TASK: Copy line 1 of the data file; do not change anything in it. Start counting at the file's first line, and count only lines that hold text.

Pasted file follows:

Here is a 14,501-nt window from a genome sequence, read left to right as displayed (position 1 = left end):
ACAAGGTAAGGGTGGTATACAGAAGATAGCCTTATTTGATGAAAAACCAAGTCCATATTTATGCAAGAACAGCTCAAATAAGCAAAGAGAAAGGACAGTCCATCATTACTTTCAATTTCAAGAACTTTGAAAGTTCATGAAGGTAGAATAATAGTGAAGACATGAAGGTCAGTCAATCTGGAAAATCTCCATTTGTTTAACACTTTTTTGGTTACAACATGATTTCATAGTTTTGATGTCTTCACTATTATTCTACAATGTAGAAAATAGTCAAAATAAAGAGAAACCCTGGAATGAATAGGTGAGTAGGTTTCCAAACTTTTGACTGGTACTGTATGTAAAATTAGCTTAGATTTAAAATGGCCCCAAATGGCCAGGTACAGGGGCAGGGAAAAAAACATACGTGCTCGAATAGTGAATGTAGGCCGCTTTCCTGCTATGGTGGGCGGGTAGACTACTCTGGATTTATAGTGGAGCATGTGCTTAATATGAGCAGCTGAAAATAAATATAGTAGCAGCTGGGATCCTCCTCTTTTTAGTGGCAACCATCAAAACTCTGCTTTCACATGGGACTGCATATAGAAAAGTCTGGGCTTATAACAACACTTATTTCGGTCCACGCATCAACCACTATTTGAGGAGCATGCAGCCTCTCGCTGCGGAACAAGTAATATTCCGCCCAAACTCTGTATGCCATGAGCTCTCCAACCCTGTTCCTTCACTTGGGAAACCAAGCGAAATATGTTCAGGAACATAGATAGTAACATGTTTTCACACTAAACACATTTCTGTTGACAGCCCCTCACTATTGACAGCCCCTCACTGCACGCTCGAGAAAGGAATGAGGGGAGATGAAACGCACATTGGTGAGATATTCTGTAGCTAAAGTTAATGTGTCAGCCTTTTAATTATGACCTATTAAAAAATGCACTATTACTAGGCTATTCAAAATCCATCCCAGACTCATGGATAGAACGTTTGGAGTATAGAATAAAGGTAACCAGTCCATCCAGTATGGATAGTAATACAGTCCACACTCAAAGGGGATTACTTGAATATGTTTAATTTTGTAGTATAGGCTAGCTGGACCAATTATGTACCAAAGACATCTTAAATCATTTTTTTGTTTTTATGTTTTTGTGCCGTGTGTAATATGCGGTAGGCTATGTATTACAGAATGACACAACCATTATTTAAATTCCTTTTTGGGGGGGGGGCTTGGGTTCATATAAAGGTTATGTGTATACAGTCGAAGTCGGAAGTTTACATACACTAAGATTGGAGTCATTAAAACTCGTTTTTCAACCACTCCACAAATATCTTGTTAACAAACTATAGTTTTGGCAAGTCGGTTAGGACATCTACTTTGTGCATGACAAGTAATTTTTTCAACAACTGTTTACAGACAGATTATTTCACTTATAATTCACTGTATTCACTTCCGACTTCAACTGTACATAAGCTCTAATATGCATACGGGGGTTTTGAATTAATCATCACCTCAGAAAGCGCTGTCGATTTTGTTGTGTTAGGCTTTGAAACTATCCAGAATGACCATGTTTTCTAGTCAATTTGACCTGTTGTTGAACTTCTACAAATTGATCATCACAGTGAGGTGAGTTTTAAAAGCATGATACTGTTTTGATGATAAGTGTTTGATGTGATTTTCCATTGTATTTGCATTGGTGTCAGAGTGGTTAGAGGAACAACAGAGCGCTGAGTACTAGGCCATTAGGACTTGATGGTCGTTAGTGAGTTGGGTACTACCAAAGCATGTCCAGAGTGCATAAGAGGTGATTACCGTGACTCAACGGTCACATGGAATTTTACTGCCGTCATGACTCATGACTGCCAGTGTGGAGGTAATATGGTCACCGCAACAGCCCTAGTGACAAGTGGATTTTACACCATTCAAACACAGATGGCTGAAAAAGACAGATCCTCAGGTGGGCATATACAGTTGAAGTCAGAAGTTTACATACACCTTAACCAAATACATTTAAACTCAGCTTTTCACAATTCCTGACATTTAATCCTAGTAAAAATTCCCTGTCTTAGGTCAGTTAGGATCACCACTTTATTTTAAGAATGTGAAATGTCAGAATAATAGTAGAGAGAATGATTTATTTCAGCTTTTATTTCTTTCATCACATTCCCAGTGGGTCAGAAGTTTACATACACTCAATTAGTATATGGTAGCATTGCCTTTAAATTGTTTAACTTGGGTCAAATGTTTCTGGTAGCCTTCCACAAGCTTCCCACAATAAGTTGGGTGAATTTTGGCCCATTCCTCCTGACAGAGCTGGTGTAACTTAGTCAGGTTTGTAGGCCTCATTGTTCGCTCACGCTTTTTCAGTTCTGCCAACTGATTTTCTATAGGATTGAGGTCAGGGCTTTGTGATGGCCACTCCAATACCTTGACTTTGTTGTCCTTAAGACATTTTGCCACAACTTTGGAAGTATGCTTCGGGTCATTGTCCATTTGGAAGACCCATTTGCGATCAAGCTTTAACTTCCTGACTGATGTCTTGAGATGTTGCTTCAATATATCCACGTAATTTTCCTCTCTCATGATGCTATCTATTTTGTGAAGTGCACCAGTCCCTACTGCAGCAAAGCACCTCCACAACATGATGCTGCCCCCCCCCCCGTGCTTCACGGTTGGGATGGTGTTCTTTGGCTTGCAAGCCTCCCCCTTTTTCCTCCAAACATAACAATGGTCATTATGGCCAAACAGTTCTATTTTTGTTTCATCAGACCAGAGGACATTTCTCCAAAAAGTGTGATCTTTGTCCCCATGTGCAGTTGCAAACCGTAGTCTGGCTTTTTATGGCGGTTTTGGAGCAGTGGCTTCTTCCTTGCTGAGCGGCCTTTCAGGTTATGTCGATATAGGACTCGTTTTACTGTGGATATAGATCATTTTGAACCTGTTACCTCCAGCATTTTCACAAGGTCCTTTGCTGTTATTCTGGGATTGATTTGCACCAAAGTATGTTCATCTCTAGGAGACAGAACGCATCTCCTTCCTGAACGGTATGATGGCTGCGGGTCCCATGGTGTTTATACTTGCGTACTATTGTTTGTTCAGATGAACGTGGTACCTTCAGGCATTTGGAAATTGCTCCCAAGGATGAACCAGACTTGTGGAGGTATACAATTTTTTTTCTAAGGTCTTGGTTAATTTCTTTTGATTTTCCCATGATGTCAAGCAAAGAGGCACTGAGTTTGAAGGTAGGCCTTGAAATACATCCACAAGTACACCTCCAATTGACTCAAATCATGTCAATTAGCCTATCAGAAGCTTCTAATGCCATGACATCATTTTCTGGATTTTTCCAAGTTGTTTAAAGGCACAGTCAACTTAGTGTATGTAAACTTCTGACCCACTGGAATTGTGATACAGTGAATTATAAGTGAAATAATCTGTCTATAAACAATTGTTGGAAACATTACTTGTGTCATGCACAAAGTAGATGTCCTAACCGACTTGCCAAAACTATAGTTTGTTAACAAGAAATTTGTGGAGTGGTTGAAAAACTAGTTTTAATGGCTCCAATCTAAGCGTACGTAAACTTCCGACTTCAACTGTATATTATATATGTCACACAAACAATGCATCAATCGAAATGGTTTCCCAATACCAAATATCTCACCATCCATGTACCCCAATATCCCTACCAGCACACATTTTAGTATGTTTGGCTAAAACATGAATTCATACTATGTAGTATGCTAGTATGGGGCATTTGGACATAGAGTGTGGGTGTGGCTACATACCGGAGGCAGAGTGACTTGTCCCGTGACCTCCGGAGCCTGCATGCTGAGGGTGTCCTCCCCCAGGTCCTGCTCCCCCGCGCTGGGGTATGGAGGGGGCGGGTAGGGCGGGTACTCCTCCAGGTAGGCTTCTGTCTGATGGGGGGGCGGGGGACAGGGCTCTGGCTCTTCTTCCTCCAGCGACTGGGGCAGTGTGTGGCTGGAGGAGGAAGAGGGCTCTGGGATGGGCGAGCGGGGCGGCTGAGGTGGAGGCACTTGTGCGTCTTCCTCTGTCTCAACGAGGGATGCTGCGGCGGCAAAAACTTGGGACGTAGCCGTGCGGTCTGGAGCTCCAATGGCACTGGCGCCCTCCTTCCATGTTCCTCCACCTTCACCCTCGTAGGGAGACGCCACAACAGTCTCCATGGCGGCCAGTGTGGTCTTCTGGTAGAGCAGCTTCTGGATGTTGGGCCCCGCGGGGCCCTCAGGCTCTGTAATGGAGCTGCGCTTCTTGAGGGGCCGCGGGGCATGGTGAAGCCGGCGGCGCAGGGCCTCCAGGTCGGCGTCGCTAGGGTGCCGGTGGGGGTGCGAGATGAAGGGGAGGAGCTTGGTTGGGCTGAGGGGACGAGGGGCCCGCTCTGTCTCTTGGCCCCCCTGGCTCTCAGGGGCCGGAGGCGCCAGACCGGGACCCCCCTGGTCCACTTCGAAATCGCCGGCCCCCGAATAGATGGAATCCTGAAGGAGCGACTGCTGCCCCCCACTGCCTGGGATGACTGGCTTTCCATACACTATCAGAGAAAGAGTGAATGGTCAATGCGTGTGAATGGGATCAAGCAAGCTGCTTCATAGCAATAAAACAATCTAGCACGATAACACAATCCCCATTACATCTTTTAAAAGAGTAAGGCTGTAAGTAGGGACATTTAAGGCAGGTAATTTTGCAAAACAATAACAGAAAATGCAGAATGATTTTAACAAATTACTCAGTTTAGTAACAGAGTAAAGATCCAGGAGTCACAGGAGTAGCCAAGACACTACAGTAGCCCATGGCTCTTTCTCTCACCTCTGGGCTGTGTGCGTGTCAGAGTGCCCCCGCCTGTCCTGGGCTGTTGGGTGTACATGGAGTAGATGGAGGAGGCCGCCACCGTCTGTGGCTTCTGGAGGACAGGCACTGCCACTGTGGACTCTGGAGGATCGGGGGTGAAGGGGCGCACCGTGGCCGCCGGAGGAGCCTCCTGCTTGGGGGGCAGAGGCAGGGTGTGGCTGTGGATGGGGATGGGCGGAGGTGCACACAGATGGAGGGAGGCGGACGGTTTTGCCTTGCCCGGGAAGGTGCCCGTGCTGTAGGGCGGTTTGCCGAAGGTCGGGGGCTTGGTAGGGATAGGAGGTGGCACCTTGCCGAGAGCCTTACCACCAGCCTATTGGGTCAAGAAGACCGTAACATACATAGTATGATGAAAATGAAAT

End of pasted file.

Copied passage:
Here is a 14,501-nt window from a genome sequence, read left to right as displayed (position 1 = left end):